• 2 Years Ago
      The XJ (and XF for that matter) are great looking cars. It's too bad Jaguar consistently falls in dead last place of reliability rankings.
        • 1 Year Ago
        I guess you have not read the latest JD Powers? Where are you people coming from????
      • 2 Years Ago
      XJ is a stellar looking vehicle.
      The Wasp
      • 2 Years Ago
      I'm kind of surprised Jaguar is sticking with the Mondeo 3.0L V6...I wonder if they will eventually switch to the Cyclone V6. Of course, they have made many improvements and 340hp is plenty so I don't mean to suggest there's a need for change...
        • 2 Years Ago
        @The Wasp
        It's not the old V6 engine. Jag cut off the last two cylinder banks off their 5.0 V8 (also not a Ford) and put a twin vortex supercharger in the bottom of the V. This is a fantastic engine!
      Nick Allain
      • 2 Years Ago
      The V6 in this car gets no complaints for me. It pulls like you'd expect a Jaguar to pull and it feels strangely good (probably because of the weight savings in the front over the v8). The AWD system is quite good at making this car a serviceable winter car. That said, this isn't an Evo. It's kind of like driving a magical block of cheese through the north pole. If you leave it in winter mode, it makes you go "huh, I guess I didn't slip there... because magic." You could drive over an icy pond and your passengers may be none the wiser but if you're someone who enjoys that feeling of knowing the exact limit through all your bodily inputs, this is not your AWD system. And that's my two cents. Take 'em or leave 'em.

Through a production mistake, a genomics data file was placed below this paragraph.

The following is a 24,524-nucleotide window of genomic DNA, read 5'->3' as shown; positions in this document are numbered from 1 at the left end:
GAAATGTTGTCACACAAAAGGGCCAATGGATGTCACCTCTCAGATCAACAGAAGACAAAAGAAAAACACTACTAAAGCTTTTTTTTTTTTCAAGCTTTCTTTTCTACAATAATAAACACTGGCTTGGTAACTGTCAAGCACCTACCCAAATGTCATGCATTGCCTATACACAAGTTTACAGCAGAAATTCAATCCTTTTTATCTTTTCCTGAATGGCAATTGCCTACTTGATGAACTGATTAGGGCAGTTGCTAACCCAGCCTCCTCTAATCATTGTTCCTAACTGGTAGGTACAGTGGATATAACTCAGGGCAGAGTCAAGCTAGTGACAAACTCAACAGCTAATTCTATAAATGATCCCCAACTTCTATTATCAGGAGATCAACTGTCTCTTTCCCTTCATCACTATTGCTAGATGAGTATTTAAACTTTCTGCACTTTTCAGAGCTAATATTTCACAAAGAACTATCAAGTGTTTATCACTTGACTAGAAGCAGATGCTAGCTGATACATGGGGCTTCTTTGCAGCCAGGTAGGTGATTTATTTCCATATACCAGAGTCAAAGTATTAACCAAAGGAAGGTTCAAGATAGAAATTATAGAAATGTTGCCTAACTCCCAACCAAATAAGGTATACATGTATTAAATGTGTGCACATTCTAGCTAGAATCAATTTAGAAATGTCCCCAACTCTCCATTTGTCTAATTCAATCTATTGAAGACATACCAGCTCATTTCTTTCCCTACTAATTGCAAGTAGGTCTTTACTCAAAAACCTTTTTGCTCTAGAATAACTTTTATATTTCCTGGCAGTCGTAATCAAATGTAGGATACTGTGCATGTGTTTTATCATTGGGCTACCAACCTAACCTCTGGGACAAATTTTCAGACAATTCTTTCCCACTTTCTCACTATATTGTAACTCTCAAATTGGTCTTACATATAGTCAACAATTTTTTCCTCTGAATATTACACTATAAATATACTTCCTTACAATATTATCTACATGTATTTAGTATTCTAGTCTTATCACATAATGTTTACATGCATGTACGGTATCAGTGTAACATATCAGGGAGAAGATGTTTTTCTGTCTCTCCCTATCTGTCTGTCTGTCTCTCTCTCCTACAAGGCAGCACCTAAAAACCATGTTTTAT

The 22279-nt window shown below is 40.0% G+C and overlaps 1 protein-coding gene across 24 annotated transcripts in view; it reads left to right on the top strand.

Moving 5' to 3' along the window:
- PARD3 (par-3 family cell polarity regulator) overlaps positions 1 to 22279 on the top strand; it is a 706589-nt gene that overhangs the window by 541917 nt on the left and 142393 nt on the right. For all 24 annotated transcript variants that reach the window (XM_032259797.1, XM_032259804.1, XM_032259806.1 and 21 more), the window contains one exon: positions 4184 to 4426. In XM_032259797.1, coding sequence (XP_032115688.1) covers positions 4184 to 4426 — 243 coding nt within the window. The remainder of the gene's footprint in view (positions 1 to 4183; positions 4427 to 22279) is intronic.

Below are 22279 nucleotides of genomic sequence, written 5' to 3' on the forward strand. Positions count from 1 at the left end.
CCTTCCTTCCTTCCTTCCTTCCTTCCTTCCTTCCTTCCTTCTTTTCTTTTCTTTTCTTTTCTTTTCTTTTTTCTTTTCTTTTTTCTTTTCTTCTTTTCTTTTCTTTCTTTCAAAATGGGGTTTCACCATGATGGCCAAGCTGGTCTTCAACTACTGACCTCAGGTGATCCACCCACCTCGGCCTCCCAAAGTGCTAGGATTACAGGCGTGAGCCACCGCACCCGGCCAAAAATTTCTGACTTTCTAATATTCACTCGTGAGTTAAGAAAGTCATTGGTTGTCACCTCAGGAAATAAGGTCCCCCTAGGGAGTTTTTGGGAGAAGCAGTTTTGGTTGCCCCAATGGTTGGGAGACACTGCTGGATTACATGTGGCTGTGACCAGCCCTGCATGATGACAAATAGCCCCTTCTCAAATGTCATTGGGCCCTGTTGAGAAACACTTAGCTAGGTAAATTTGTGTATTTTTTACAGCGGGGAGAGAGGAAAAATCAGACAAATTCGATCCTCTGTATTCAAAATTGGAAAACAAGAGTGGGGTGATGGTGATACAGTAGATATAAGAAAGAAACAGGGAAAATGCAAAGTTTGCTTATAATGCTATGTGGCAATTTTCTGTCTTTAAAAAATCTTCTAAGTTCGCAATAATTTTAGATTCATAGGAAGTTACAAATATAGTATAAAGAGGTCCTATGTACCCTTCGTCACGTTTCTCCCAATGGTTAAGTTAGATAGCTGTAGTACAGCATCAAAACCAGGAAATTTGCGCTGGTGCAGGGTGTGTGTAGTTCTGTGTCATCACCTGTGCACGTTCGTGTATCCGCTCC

• 2 Years Ago
        @Nick Allain
        Hmm. This is Jaguar's flagship luxury car intended for mid-to-high level executives and business owners. No one is comparing it to a rally-inspired AWD Evo. This new AWD system simply opens up markets in northern regions that experience a fair share of inclement weather for Jaguar. Those customers previously only considered the German AWD luxury sedans or a second SUV-type vehicle as an option. The hope is that they will cross shop Jaguars now as well.
      • 2 Years Ago
      • 1 Year Ago
      I bought the new 2011 XJ in 2010. First wave off the boat! The car did have reliability/quality problems in that first distribution. Mostly centered around the complex electrical system. The dealership and Jaguar replaced/fixed everything and except the inconvenience of a loner car, they made the car right. Since that time, the car has been everything I had hoped. I drove the Lexus for 17 years, and was becoming board to tears. This car woke me up. I will probably go to the AWD soon, but I will certainly miss that V8 growl and power. If you haven't taken one out for a spin yet, do so. Its addicting!!!
        Mayuresh Gaikwad
        • 1 Year Ago
        Great to see that JLR service has improved so much from the poor service levels of old days. I also read that they have improved their reliability dramatically in 2009 ( ). Too bad, it did not manifest into your car in the beginning. So noww we have another choice to seriously consider when we buy a premium car! - Merc, BMW, Audi, Lexus, Acura, Infiniti, Cadillac, Lincoln & Jaguar